eBay find: Mullard Meteor 600A

Mullard-Tube-Radio-Bakelite-1Many thanks to SWLing Post reader, Monti, who knows that I have a serious affinity for 1940s era receivers. Monti writes from his home in Australia:

I had to send you this link Thomas. I’ve never seen this model before but what a stunning shape for a 40’s piece.

Look at this on eBay:
Mullard Meteor 600A Vintage Art Deco Bakelite Valve Radio c.1947

Lovely! While I could never pay $485.00 AUD for a non-working radio, I can certainly appreciate this gorgeous and unique design with radiating speaker grill louvres.

Check out this beautiful “meteor” dial:


What a stunning radio!

Here are a few more pics I snatched from the eBay listing:




Thanks for sharing, Monti!

Any lucky SWLing Post readers in Australia or New Zealand own one of these Mullards?

Spread the radio love

5 thoughts on “eBay find: Mullard Meteor 600A

  1. Edward

    “I have a serious affinity for 1940s era receivers”. Small wonder, they knew industrial design in those days. The only one today that comes close (for shortwave) is the grundig satelit 750. If any modern radio maker is interested in sales make a retro style art decco style radio

  2. Temmy

    Stunning! What wonderful workers of the
    profound were the commercial designers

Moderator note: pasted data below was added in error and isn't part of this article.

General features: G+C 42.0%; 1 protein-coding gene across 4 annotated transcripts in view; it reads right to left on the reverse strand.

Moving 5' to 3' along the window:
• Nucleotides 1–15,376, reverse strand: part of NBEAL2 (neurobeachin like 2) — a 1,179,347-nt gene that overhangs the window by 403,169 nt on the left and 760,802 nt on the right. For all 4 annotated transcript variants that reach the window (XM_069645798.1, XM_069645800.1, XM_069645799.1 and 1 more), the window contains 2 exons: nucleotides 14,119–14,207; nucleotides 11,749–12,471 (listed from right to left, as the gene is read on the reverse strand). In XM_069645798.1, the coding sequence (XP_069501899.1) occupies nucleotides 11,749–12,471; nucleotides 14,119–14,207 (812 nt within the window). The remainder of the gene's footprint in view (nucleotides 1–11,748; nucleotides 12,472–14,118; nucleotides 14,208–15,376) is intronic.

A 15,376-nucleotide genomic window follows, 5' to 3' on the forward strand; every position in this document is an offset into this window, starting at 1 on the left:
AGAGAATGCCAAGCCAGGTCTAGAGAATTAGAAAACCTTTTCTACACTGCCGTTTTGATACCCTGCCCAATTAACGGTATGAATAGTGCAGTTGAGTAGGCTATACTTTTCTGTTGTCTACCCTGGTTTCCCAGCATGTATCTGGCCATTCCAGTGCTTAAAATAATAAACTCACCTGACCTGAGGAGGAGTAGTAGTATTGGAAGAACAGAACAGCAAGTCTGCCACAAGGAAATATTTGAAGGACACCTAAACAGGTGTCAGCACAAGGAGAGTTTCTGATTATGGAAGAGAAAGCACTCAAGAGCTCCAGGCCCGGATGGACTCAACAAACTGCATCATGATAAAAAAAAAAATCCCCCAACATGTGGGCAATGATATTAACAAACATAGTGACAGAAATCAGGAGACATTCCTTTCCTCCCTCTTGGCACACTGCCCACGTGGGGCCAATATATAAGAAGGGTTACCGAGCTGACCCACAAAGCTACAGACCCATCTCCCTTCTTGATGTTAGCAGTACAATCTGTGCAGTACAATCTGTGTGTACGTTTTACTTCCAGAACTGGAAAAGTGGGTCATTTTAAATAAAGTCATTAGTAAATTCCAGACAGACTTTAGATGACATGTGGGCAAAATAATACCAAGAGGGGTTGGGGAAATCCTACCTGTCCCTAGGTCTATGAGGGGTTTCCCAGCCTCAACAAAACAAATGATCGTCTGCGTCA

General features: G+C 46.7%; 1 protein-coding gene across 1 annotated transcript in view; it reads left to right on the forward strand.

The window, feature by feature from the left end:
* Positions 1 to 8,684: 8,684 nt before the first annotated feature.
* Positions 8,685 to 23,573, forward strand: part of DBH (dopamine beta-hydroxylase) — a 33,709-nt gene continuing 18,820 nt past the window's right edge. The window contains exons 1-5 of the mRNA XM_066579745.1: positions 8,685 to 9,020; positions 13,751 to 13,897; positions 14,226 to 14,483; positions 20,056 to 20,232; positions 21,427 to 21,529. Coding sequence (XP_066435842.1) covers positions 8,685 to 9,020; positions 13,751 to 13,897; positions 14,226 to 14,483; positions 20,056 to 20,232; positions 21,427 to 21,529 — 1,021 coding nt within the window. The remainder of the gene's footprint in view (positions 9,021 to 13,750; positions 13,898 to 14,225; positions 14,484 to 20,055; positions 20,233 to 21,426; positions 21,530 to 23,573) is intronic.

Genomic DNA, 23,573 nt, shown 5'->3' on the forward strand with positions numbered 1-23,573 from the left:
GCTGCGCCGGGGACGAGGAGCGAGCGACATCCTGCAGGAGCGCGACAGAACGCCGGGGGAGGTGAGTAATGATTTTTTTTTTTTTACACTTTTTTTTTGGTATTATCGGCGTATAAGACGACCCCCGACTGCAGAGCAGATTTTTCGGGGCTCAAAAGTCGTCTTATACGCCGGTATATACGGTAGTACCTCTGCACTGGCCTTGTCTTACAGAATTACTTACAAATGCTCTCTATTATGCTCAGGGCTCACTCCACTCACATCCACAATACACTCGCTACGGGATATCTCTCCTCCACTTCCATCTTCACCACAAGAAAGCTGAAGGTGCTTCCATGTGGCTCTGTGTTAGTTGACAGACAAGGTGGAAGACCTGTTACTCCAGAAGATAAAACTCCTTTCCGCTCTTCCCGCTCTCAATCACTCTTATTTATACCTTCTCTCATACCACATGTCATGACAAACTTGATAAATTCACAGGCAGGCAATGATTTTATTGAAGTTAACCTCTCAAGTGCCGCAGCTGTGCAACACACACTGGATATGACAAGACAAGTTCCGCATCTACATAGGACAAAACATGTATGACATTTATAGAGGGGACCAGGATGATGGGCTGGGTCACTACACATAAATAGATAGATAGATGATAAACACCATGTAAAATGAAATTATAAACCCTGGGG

of that period.

    And many of the radios worked well, too.

  3. Alex

    Now that’s one gorgeous bakelite receiver, both inside and outside. The cabinet and dial are a real thing of beauty. Remarkable is the old habit of pasting the complete schematic on the set, very neat. Wonder how it does with only two tubes doing the reception job. Cannot tell for sure from the pictures and my little experience if it is a superhet or not. By the 40’s it likely is, but seems to have only one IF transformer (I think it is) just before the output tube.

  4. James Patterson

    Beutifull vintage mantel radio.I like the look of those oldie valves !!Yes they were amongst the best in radio back in their days.Families would gather arround the dinning room table to listen to the news of the world dueing the War years on those lovely radios.They had whats known as “Bakelite” moulded plastic caseings,or cabinates.Never to be seen these days.


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